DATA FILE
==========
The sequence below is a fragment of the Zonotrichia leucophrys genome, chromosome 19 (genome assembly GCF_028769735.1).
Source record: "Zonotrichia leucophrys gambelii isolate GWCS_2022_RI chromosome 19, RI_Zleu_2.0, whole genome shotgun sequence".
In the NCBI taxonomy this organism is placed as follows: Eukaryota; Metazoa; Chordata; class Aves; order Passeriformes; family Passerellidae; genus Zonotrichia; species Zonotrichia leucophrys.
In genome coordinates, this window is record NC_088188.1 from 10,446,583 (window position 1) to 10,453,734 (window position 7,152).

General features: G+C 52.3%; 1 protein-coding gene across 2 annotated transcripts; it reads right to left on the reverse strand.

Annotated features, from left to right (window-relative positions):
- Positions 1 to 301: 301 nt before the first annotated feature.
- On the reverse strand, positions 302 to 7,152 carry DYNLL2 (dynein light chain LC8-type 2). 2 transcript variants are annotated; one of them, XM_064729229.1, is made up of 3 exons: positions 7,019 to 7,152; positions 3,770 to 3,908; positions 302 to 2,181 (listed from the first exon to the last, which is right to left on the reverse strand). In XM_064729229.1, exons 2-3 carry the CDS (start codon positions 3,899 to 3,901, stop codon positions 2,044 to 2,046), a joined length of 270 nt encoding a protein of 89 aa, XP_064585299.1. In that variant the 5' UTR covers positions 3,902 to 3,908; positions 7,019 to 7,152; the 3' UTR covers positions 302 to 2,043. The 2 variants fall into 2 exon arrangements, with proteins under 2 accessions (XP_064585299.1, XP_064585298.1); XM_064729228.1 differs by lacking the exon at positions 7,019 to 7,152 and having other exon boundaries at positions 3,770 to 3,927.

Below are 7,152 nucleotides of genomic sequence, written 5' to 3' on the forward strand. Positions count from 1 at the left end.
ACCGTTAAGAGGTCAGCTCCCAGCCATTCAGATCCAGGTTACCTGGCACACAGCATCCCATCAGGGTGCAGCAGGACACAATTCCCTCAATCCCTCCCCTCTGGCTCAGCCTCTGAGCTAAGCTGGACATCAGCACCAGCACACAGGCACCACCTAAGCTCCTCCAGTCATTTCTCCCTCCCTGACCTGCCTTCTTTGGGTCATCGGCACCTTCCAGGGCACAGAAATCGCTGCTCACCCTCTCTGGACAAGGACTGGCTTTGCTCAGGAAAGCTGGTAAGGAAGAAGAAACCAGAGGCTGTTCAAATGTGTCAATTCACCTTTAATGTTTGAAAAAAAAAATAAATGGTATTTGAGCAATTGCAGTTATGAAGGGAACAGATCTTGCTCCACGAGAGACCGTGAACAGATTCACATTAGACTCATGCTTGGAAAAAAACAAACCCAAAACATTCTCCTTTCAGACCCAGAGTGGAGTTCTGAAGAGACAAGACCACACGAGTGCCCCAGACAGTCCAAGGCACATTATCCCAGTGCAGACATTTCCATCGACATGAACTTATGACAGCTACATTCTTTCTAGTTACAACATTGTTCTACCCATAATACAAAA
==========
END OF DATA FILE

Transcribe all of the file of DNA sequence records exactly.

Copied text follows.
The sequence below is a fragment of the Zonotrichia leucophrys genome, chromosome 19 (genome assembly GCF_028769735.1).
Source record: "Zonotrichia leucophrys gambelii isolate GWCS_2022_RI chromosome 19, RI_Zleu_2.0, whole genome shotgun sequence".
In the NCBI taxonomy this organism is placed as follows: Eukaryota; Metazoa; Chordata; class Aves; order Passeriformes; family Passerellidae; genus Zonotrichia; species Zonotrichia leucophrys.
In genome coordinates, this window is record NC_088188.1 from 10,446,583 (window position 1) to 10,453,734 (window position 7,152).

General features: G+C 52.3%; 1 protein-coding gene across 2 annotated transcripts; it reads right to left on the reverse strand.

Annotated features, from left to right (window-relative positions):
- Positions 1 to 301: 301 nt before the first annotated feature.
- On the reverse strand, positions 302 to 7,152 carry DYNLL2 (dynein light chain LC8-type 2). 2 transcript variants are annotated; one of them, XM_064729229.1, is made up of 3 exons: positions 7,019 to 7,152; positions 3,770 to 3,908; positions 302 to 2,181 (listed from the first exon to the last, which is right to left on the reverse strand). In XM_064729229.1, exons 2-3 carry the CDS (start codon positions 3,899 to 3,901, stop codon positions 2,044 to 2,046), a joined length of 270 nt encoding a protein of 89 aa, XP_064585299.1. In that variant the 5' UTR covers positions 3,902 to 3,908; positions 7,019 to 7,152; the 3' UTR covers positions 302 to 2,043. The 2 variants fall into 2 exon arrangements, with proteins under 2 accessions (XP_064585299.1, XP_064585298.1); XM_064729228.1 differs by lacking the exon at positions 7,019 to 7,152 and having other exon boundaries at positions 3,770 to 3,927.

Below are 7,152 nucleotides of genomic sequence, written 5' to 3' on the forward strand. Positions count from 1 at the left end.
ACCGTTAAGAGGTCAGCTCCCAGCCATTCAGATCCAGGTTACCTGGCACACAGCATCCCATCAGGGTGCAGCAGGACACAATTCCCTCAATCCCTCCCCTCTGGCTCAGCCTCTGAGCTAAGCTGGACATCAGCACCAGCACACAGGCACCACCTAAGCTCCTCCAGTCATTTCTCCCTCCCTGACCTGCCTTCTTTGGGTCATCGGCACCTTCCAGGGCACAGAAATCGCTGCTCACCCTCTCTGGACAAGGACTGGCTTTGCTCAGGAAAGCTGGTAAGGAAGAAGAAACCAGAGGCTGTTCAAATGTGTCAATTCACCTTTAATGTTTGAAAAAAAAAATAAATGGTATTTGAGCAATTGCAGTTATGAAGGGAACAGATCTTGCTCCACGAGAGACCGTGAACAGATTCACATTAGACTCATGCTTGGAAAAAAACAAACCCAAAACATTCTCCTTTCAGACCCAGAGTGGAGTTCTGAAGAGACAAGACCACACGAGTGCCCCAGACAGTCCAAGGCACATTATCCCAGTGCAGACATTTCCATCGACATGAACTTATGACAGCTACATTCTTTCTAGTTACAACATTGTTCTACCCATAATACAAAA